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Crowtail- Temperature Sensor TMP102


The TMP102 is a two-wire, serial output temperature sensor. It is also a digital temperature sensor, which has higher stability than analog sensors. While some temperature sensors use an analog voltage to represent the temperature, the TMP102 uses the I2C bus of the Arduino to communicate the temperature. This module is capable of reading temperatures to a resolution of 0.0625℃, and is accurate up to 0.5℃. The breakout has built-in 4.7kΩ pull-up resistors for I2C communications and runs from 1.4V to 3.6V. I2C communication uses an open drain signaling, so there is no need to use level shifting.


Temperature Sensor TMP102.jpg


  • ACCURACY: 0.5℃(–25℃ to +85℃)
  • 10μA Active (max)
  • 1μA Shutdown (max)
  • SUPPLY RANGE: 1.4V to 3.6V
  • DIGITAL OUTPUT: Two-Wire Serial Interface
  • Temperature scale ratio: 0.0625 ℃
  • Accuracy to 0.5 ℃



Item Description
LED Control Mode Digital Pin of Arduino
Working Voltage 5V
Supply Mode Crowtail Interface


1. Connect the Crowtail-TMP102 to Base Shield's I2C with 4pin Crowtail Cable.


2. Plug it onto the Arduino/Crowduino. Connect the board to PC using USB cable.


3.Download *TMP102for Arduino boards with Temperature Sensor TMP102,Unzip and put it in the libraries file of Arduino IDE by the path: ..\arduino-1.0\libraries;

4.Copy the demo code to your sketch, then upload to Arduino or Crowduino board.

Example for the TMP102 I2C Temperature Sensor

#include <Wire.h> // Used to establied serial communication on the I2C bus
#include "TMP102.h" // Used to send and recieve specific information from our sensor

// Connections
// VCC = 3.3V
// GND = GND
// SDA = A4
// SCL = A5
const int ALERT_PIN = A3;

TMP102 sensor0(0x48); // Initialize sensor at I2C address 0x48
// Sensor address can be changed with an external jumper to:
// ADD0 - Address
//  VCC - 0x49
//  SDA - 0x4A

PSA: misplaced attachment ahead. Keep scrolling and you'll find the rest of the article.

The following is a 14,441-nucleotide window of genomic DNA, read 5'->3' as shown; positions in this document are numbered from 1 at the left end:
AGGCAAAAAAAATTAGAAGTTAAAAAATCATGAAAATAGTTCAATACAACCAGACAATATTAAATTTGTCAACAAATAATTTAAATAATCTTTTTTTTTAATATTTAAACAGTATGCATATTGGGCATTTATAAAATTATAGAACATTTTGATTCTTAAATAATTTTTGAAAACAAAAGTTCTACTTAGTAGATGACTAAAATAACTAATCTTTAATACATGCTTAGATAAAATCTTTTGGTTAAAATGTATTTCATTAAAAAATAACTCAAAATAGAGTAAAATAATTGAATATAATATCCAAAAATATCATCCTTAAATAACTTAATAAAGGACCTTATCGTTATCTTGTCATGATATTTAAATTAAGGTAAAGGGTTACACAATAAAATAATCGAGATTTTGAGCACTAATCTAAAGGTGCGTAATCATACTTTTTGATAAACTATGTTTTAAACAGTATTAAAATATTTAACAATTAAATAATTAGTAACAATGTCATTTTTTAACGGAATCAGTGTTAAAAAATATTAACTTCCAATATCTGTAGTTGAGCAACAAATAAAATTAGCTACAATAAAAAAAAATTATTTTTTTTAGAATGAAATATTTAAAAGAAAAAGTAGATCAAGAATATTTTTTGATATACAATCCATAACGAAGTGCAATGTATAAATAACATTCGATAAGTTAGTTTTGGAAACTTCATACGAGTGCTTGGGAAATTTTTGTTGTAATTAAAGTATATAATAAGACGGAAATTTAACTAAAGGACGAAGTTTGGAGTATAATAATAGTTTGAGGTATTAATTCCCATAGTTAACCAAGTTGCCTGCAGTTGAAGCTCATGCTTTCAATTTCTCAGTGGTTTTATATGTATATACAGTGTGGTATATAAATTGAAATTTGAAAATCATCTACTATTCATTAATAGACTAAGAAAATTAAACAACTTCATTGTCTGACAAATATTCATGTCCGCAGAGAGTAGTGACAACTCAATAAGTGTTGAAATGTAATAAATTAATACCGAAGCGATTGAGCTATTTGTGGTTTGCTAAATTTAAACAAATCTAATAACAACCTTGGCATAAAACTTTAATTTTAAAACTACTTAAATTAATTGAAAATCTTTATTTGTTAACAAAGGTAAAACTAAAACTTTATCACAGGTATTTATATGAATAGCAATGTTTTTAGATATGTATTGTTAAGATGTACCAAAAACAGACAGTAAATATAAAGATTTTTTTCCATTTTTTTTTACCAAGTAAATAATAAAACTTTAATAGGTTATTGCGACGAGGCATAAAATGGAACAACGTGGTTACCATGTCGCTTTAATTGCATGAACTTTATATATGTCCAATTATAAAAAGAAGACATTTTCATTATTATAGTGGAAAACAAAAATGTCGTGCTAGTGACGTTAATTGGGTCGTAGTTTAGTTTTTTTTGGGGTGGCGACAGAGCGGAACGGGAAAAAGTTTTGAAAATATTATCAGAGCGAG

//  SCL - 0x4B

void setup() {
  Serial.begin(9600); // Start serial communication at 9600 baud
  pinMode(ALERT_PIN,INPUT);  // Declare alertPin as an input
  sensor0.begin();  // Join I2C bus

  // Initialize sensor0 settings
  // These settings are saved in the sensor, even if it loses power

  // set the number of consecutive faults before triggering alarm.
  // 0-3: 0:1 fault, 1:2 faults, 2:4 faults, 3:6 faults.
  sensor0.setFault(0);  // Trigger alarm immediately

  // set the polarity of the Alarm. (0:Active LOW, 1:Active HIGH).
  sensor0.setAlertPolarity(1); // Active HIGH

  // set the sensor in Comparator Mode (0) or Interrupt Mode (1).
  sensor0.setAlertMode(0); // Comparator Mode.

  // set the Conversion Rate (how quickly the sensor gets a new reading)
  //0-3: 0:0.25Hz, 1:1Hz, 2:4Hz, 3:8Hz

  //set Extended Mode.
  //0:12-bit Temperature(-55C to +128C) 1:13-bit Temperature(-55C to +150C)

  //set T_HIGH, the upper limit to trigger the alert on
//  sensor0.setHighTempF(85.0);  // set T_HIGH in F
  sensor0.setHighTempC(29.4); // set T_HIGH in C

  //set T_LOW, the lower limit to shut turn off the alert
 // sensor0.setLowTempF(84.0);  // set T_LOW in F
  sensor0.setLowTempC(26.67); // set T_LOW in C

void loop()
  float temperature;
  boolean alertPinState, alertRegisterState;

  // Turn sensor on to start temperature measurement.
  // Current consumtion typically ~10uA.

  // read temperature data
 // temperature = sensor0.readTempF();
  temperature = sensor0.readTempC();

  // Check for Alert
  alertPinState = digitalRead(ALERT_PIN); // read the Alert from pin
  alertRegisterState = sensor0.alert();   // read the Alert from register

  // Place sensor in sleep mode to save power.
  // Current consumtion typically <0.5uA.

  // Print temperature and alarm state
  Serial.print("Temperature: ");

 // Serial.print("\tAlert Pin: ");
 // Serial.print(alertPinState);

//  Serial.print("\tAlert Register: ");
//  Serial.println(alertRegisterState);

  delay(1000);  // Wait 1000ms

5.After successfull upload the code,you can open the monitor and see the data from Arduino,as below: